Convergence is interpreted in different ways by people in different sectors and at different stages of the value chain. To companies involved in film production, it means the increasing elision of pre-production, production and post-production into a single process enabled by the development of digital ‘pre-visualisation’ technologies. Motion capture, performance capture and the use of augmented reality to render digital sets or characters in camera during the filming of live action are instances of this form of convergence.

Two of the companies consulted in the strategy review are leaders in driving this form of convergence in production technology. NVizible, a company specialising in pre-visualisation and VFX, has developed what they consider a ‘game changing’ device. NCAM is a tool that enables the real-time tracking and visualisation of animation during the production process. It gives filmmakers the freedom to make creative choices during production by bringing graphics from previz and VFX into live action recording. According to Nic Hatch, NVizible’s Managing Director, NCAM will become increasingly important in film, TV, commercials and games production. “It can truncate the production process by adding graphics and VFX in real time. It can be used to create virtual sets and digital plates or to put graphics into live shows, including sports events.”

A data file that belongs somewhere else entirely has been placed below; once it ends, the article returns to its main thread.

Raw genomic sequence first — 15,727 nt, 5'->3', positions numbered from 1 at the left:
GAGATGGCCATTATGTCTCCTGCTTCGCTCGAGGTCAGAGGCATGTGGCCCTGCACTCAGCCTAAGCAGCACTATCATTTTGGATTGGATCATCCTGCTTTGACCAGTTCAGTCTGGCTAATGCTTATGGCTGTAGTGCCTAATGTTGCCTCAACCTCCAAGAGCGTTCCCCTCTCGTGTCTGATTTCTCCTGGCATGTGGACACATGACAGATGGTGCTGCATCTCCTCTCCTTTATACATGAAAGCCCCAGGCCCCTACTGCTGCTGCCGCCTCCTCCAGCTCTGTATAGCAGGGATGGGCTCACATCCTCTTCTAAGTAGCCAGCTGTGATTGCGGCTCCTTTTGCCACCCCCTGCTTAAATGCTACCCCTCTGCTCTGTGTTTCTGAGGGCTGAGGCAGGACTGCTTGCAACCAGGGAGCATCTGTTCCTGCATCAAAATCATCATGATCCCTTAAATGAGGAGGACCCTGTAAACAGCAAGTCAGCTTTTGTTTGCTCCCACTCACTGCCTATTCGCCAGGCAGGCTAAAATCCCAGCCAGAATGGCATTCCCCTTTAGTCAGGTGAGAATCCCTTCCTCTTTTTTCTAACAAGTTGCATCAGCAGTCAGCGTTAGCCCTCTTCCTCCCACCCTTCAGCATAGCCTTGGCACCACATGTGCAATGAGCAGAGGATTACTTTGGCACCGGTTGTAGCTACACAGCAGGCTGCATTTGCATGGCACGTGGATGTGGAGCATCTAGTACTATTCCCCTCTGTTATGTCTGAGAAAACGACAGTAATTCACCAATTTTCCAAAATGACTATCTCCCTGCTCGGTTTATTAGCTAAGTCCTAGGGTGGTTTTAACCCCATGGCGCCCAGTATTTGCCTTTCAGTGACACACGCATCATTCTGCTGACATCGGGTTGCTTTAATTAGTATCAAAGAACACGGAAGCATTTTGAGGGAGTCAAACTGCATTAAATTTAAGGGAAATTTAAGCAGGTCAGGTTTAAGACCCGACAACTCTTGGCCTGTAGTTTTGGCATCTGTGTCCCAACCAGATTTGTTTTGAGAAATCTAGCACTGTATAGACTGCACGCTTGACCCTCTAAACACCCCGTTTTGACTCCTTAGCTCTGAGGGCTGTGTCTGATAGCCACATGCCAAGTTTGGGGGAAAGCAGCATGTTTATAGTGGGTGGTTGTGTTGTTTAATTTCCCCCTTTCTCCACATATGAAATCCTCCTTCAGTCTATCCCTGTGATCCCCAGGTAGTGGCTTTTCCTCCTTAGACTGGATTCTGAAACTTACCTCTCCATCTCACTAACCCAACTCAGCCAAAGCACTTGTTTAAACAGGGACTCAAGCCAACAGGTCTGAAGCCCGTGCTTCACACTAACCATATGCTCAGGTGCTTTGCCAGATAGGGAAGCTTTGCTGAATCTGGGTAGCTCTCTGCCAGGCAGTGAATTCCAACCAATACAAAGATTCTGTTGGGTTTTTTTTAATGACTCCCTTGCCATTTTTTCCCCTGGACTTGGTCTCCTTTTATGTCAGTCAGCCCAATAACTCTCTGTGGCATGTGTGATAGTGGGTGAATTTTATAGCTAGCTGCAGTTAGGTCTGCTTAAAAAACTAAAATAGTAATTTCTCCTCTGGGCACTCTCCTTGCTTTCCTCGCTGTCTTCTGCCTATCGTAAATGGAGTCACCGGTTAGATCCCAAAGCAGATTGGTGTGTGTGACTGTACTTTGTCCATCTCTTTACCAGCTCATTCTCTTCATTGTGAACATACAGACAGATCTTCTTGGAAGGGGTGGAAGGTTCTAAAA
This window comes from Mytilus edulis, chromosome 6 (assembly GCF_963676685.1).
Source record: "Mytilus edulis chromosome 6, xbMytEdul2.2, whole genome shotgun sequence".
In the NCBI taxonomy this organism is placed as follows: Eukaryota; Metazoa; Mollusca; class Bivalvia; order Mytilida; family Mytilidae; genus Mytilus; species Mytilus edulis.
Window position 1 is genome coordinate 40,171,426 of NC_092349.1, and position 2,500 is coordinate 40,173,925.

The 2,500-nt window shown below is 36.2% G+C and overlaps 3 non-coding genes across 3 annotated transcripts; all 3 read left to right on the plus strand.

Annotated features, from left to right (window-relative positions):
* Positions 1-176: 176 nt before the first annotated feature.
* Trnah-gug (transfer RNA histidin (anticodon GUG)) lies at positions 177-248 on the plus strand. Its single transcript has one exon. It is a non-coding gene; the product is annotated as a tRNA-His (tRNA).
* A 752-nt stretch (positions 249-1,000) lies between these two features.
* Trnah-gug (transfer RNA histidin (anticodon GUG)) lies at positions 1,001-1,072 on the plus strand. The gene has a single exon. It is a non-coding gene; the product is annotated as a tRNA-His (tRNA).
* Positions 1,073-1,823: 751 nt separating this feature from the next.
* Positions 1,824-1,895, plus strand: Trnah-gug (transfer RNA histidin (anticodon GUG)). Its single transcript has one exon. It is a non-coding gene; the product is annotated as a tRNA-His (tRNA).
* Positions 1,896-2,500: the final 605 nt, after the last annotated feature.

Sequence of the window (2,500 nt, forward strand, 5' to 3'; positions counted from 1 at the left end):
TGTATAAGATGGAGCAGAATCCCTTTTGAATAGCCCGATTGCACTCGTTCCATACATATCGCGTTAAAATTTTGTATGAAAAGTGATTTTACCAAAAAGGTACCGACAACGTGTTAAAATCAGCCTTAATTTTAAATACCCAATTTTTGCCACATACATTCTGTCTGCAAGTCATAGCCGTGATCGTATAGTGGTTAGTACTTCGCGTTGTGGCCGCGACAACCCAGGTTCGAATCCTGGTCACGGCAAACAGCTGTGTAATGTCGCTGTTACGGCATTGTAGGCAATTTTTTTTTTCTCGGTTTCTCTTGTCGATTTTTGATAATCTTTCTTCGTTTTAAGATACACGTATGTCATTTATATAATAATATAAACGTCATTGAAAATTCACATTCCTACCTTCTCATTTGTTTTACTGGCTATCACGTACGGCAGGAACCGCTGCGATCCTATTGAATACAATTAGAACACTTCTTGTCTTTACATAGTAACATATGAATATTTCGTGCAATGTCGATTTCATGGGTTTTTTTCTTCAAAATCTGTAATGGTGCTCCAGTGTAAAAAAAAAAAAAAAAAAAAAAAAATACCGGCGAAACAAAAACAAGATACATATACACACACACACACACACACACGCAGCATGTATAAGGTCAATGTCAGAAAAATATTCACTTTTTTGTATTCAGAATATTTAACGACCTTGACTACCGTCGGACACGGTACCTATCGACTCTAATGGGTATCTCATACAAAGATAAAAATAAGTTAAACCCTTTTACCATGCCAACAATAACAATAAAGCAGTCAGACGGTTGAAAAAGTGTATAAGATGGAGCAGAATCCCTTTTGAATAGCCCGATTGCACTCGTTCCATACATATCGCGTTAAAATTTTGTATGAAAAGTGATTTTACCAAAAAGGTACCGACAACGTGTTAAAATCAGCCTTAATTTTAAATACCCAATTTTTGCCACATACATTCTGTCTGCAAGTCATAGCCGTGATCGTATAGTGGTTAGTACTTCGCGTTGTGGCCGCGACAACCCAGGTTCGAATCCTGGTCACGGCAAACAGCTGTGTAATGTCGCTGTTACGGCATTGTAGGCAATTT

The Imaginarium, founded by actor/director Andy Serkis, best known for playing Gollum in the Lords of the Rings movies, aims to become a world-centre of excellence for 21st Century production. Serkis set the company up, in partnership with Bridget Jones producer Jonathan Cavendish, as a direct result of using motion capture technology while working with Peter Jackson in New Zealand.

The Imaginarium is exploring the new possibilities for storytelling across multiple platforms that performance capture and related technologies enable, and not just to reduce production costs: “Next generation story telling is what we’re really interested in, how will we be telling stories in 10, 20 years time? What are the mechanisms, what are the platforms? This technology is a portal to delivering storytelling in many different ways.”

Support for the convergence of production tools and processes is one of the goals of the first major funding competition to be launched by the Technology Strategy Board in the context of its new Creative Industries Strategy. Cross-platform Production in Digital Media is a £15m fund for “tools or applications that enable the integration of pre-production, production and post-production processes into a single production stage for content creation”.